1 Dec 2015

Non-resident allowed to buy $8m home

8:19 am on 1 December 2015

An overseas buyer has been allowed to purchase a multi-million dollar investment home in Auckland, which he won't live in, after promising to set up a scholarship for children in a low decile school.

 Maohua Ye was able to buy the $8.08million mansion after saying he would set up a school scholarship

Maohua Ye was able to buy the $8.08million mansion after saying he would set up a school scholarship Photo: Open2View

Other conditions on the purchase of the Paremoremo Road house, which is situated near the prison, include employing a caretaker to look after indigenous plants.

According to Auckland Council, the 4ha property was valued at $4.05 million last year.

It just been bought for $8.08m by Maohua Ye from China.

His lawyer said the scholarship would take the form of $5000 grants for three schoolchildren per year and run for four years at a total cost of $60,000. It will go to students at decile 1 Otahuhu College.

Principal Neil Watson said he remembered discussions from about three or four months ago about a potential foundation for pupils, but had not heard anything since.

The house buyer's lawyer said the deeds of the foundation were now being finalised, including the selection criteria for children, and the scheme should start next year.

All the conditions attached to the house purchase have to be underway within 12 months.

Other conditions

Another of the conditions was employment - the man's lawyer said the equivalent of 1.5 full-time positions would be created, as the family would employ a caretaker.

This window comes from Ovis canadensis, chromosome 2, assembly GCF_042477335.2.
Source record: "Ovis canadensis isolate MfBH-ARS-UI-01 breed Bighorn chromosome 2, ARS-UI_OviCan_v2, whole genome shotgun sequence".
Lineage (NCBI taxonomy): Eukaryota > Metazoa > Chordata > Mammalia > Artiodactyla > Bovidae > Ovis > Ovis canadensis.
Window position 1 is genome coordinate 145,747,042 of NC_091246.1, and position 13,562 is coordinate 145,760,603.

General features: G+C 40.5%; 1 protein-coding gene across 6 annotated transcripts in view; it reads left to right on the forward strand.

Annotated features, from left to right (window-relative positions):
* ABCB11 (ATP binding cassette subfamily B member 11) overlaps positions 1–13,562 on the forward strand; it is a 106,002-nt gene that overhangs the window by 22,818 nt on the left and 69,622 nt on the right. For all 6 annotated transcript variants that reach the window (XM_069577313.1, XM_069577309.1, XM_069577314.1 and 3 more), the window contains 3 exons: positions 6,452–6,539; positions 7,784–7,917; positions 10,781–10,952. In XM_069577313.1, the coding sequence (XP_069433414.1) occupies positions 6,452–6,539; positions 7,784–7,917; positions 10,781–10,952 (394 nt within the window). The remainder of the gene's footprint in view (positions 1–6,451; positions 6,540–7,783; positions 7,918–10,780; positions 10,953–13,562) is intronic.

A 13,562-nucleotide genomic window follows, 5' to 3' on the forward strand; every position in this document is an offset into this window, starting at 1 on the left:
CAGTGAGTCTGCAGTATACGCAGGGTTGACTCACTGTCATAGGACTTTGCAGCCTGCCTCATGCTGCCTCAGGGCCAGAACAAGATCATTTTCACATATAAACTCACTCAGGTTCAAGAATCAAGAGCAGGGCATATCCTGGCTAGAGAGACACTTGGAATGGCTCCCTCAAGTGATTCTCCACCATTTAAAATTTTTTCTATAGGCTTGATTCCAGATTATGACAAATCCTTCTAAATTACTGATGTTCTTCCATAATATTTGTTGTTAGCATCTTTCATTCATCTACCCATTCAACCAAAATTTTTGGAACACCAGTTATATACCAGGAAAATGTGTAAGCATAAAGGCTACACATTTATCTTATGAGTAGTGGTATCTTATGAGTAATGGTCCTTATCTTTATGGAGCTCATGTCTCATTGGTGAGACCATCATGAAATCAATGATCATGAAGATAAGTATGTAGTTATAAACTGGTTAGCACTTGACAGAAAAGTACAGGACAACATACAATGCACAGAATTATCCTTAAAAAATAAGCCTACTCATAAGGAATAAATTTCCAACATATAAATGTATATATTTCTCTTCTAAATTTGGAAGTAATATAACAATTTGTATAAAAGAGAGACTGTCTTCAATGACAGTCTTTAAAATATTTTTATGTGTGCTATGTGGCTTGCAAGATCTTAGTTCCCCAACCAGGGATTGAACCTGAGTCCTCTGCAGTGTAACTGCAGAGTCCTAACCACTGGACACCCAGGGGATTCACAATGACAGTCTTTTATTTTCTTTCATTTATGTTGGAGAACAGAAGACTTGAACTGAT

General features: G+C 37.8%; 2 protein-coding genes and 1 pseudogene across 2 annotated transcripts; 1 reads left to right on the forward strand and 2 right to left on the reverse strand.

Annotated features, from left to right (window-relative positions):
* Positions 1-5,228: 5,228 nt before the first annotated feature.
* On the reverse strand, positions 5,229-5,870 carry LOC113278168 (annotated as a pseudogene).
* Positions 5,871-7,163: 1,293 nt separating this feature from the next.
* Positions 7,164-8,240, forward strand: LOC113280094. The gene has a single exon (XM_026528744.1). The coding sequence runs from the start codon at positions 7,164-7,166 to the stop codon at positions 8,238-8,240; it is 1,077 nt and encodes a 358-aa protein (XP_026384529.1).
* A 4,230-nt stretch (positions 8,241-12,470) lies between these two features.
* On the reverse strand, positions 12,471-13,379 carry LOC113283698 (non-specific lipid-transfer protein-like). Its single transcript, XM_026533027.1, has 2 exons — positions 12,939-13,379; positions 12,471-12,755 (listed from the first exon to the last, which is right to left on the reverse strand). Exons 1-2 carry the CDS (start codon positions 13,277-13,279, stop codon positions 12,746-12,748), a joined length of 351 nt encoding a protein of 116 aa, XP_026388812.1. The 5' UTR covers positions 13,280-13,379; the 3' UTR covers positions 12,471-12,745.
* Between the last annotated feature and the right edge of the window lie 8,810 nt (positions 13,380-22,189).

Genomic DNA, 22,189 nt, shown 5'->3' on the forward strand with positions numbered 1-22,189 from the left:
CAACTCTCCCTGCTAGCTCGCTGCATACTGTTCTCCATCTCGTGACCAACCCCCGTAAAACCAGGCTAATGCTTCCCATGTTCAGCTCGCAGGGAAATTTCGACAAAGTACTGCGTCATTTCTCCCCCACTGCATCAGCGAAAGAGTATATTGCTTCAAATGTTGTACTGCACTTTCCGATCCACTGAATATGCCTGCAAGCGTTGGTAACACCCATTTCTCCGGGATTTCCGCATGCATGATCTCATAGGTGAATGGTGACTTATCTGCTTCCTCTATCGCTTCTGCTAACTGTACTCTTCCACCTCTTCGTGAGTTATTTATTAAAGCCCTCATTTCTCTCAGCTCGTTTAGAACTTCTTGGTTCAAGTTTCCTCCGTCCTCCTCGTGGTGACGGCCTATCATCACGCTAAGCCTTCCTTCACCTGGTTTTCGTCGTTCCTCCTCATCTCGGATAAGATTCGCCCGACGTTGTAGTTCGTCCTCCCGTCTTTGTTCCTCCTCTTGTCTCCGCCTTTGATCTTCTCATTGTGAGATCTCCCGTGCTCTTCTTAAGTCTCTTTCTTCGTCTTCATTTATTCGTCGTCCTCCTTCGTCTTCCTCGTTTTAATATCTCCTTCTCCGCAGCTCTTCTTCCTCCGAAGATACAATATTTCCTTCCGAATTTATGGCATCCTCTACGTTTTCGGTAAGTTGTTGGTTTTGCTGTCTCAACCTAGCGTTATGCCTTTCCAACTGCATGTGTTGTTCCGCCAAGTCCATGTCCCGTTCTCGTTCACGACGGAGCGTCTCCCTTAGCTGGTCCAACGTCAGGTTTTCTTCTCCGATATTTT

The caretaker would look after indigenous vegetation on the property, working with Auckland Council and the Department of Conservation.

The Overseas Investment Office (OIO) says overseas buyers have to apply to invest in so-called "sensitive" assets in New Zealand, including sensitive land, and businesses worth over $100m. This application is classed as sensitive land.

RNZ News asked the OIO for more information about the sale and conditions, and whether it was common for investors to offer to set up a scholarship to get their houses, but the OIO was treating the questions as a request under the Official Information Act.

There are previous examples of sweeteners pledged by overseas buyers wanting to invest in New Zealand.

In June, a British couple were given consent to buy property in the Taupo area. They said they would make regular contributions to a local community group, and fund environmental initiatives.

In September, an Australian man bought land in Queenstown, saying he would contribute to the Queenstown Trails Trust in its development of a walking and cycling trail through the Wakatipu Basin.

A doubling in value

When asked how the house on Paremoremo Road had been valued at about $4m last year, but sold for over $8m this year, the buyer's lawyer said there had been construction work since the house and property was last sold.

He said the $8m price tag was close to the real value, and "was not a stupid offer."

Local real estate agents have told RNZ News that the most they had heard of homes going for in the area was about $5m, though luxurious rural homes were at a premium now as there was a shortage.

The six-bedroom house, with a pool and tennis court, will be used by the buyer's family when they visit the country, but their lawyer declined to say how often that might be.

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